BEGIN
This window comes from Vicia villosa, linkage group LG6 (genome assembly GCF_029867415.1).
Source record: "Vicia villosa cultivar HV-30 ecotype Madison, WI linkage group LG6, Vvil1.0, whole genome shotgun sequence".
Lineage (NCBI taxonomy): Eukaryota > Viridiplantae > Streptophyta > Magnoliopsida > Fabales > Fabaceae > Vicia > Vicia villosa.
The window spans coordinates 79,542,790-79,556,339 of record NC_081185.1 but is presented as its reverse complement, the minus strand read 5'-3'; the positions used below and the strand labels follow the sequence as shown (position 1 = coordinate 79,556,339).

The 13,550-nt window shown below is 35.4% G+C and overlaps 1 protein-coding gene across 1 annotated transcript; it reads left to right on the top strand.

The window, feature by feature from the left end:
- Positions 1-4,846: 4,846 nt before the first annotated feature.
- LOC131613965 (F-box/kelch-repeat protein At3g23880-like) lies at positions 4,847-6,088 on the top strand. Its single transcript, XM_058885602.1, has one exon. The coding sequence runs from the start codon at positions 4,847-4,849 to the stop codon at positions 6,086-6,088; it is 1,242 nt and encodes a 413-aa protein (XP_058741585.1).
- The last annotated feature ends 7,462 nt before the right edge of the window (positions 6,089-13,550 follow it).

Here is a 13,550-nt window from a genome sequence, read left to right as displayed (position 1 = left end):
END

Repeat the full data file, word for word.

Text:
This window comes from Vicia villosa, linkage group LG6 (genome assembly GCF_029867415.1).
Source record: "Vicia villosa cultivar HV-30 ecotype Madison, WI linkage group LG6, Vvil1.0, whole genome shotgun sequence".
Lineage (NCBI taxonomy): Eukaryota > Viridiplantae > Streptophyta > Magnoliopsida > Fabales > Fabaceae > Vicia > Vicia villosa.
The window spans coordinates 79,542,790-79,556,339 of record NC_081185.1 but is presented as its reverse complement, the minus strand read 5'-3'; the positions used below and the strand labels follow the sequence as shown (position 1 = coordinate 79,556,339).

The 13,550-nt window shown below is 35.4% G+C and overlaps 1 protein-coding gene across 1 annotated transcript; it reads left to right on the top strand.

The window, feature by feature from the left end:
- Positions 1-4,846: 4,846 nt before the first annotated feature.
- LOC131613965 (F-box/kelch-repeat protein At3g23880-like) lies at positions 4,847-6,088 on the top strand. Its single transcript, XM_058885602.1, has one exon. The coding sequence runs from the start codon at positions 4,847-4,849 to the stop codon at positions 6,086-6,088; it is 1,242 nt and encodes a 413-aa protein (XP_058741585.1).
- The last annotated feature ends 7,462 nt before the right edge of the window (positions 6,089-13,550 follow it).

Here is a 13,550-nt window from a genome sequence, read left to right as displayed (position 1 = left end):